Page 5 - Enjoy the South 2016
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Visitors can view the iconic Tudor ship, through panoramic glass balconies and air locks in the Mary Rose Museum in the Portsmouth Historic Dockyard.
Built in 1510 under Henry VIII and after 34 years of service, the magnificent ship went to sea in the third French War and on July 19th 1545 was sunk just two km from the entrance to Portsmouth Harbour. Was it human error, the wind, overloading or the French? The theories are a many. Positioned at Southsea Castle Henry VIII watched his favourite warship turn and sink, taking all but 34 of its crew down with her.
The wreck of the ship was at last discovered in 1971
– excavation soon began and in 1982, she was lifted from the seabed of the Solent in front of 60m people worldwide.
Dr Eleanor Schofield, head of conservation, said: “It’s a momentous moment as the curtain drops for the first
Forty acres of New Forest Oak, 471st-year anniversary, 500 sailors and soldiers, and a £39m investment – that is the Mary Rose, for the first time unveiled to the public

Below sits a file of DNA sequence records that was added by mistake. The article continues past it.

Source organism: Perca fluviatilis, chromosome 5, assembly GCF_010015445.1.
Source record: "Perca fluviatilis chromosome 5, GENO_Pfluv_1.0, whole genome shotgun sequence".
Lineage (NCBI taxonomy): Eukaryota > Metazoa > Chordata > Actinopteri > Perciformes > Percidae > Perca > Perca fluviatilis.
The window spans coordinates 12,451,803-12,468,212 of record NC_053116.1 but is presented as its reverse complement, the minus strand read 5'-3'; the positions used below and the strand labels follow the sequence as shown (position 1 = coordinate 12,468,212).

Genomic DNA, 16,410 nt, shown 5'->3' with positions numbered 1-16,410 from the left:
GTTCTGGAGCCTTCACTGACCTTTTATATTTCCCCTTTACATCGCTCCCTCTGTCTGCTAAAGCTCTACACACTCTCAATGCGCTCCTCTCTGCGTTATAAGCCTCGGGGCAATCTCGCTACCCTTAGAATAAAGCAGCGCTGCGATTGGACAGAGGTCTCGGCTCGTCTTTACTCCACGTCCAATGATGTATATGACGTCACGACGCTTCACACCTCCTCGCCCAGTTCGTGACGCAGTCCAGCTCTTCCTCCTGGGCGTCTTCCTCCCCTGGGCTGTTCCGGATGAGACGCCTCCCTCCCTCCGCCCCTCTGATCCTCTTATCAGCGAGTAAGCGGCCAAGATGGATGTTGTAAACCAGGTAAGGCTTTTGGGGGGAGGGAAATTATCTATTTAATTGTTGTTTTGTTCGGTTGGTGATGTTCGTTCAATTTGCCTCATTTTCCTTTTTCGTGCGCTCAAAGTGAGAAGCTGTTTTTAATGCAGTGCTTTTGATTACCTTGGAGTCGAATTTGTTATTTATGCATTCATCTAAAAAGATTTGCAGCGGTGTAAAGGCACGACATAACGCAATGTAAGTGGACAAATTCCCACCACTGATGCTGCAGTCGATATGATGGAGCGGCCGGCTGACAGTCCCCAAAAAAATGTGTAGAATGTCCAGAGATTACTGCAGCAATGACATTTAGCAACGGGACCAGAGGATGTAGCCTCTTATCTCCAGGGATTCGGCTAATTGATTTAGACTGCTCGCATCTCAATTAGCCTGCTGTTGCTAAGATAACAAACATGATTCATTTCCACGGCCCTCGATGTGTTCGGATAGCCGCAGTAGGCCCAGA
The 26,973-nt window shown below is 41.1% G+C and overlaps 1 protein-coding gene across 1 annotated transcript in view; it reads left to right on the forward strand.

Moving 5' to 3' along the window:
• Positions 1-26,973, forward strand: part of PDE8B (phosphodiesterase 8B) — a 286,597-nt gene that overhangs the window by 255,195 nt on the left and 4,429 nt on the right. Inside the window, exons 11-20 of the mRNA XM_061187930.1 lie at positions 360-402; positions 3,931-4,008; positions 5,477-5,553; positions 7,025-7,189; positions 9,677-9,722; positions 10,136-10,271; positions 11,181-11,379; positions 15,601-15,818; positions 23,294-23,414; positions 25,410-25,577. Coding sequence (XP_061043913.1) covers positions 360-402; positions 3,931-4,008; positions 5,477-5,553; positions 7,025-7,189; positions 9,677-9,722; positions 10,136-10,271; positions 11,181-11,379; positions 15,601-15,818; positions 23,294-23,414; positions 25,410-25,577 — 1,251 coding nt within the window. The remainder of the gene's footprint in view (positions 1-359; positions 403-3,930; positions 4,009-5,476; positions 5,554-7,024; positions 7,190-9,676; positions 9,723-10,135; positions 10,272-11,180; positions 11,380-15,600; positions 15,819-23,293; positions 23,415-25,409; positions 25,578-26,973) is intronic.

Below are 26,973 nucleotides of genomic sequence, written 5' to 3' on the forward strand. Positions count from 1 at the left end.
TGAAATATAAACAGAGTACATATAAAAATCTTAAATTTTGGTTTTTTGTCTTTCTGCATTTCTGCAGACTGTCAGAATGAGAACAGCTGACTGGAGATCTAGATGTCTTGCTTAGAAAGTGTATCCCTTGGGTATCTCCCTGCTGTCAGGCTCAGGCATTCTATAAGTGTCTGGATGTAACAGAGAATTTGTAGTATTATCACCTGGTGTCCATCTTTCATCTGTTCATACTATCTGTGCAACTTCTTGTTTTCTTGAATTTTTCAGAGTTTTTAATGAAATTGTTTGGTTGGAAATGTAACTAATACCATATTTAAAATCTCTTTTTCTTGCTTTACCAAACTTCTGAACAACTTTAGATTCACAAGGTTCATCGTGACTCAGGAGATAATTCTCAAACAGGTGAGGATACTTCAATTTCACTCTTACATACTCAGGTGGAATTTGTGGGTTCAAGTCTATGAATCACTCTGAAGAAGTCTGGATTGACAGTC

time and allows the world to view the Mary Rose virtually as she was seen by Henry VIII on that day nearly 500 years ago. But our work doesn’t end here – we need to keep a close eye on the Mary Rose to ensure that she remains stable through temperature, humidity and light management and is available to view for many years to come.”
Over 19,000 artefacts have been retrieved (including 6,600 arrow bits) thanks to nearly 28,000 dives and over 22,000 hours of marine archaeological excavation.
Visit the Mary Rose Museum in Portsmouth and actually digest history, in this incredible snapshot from nearly five centuries ago. 023 9281 2931

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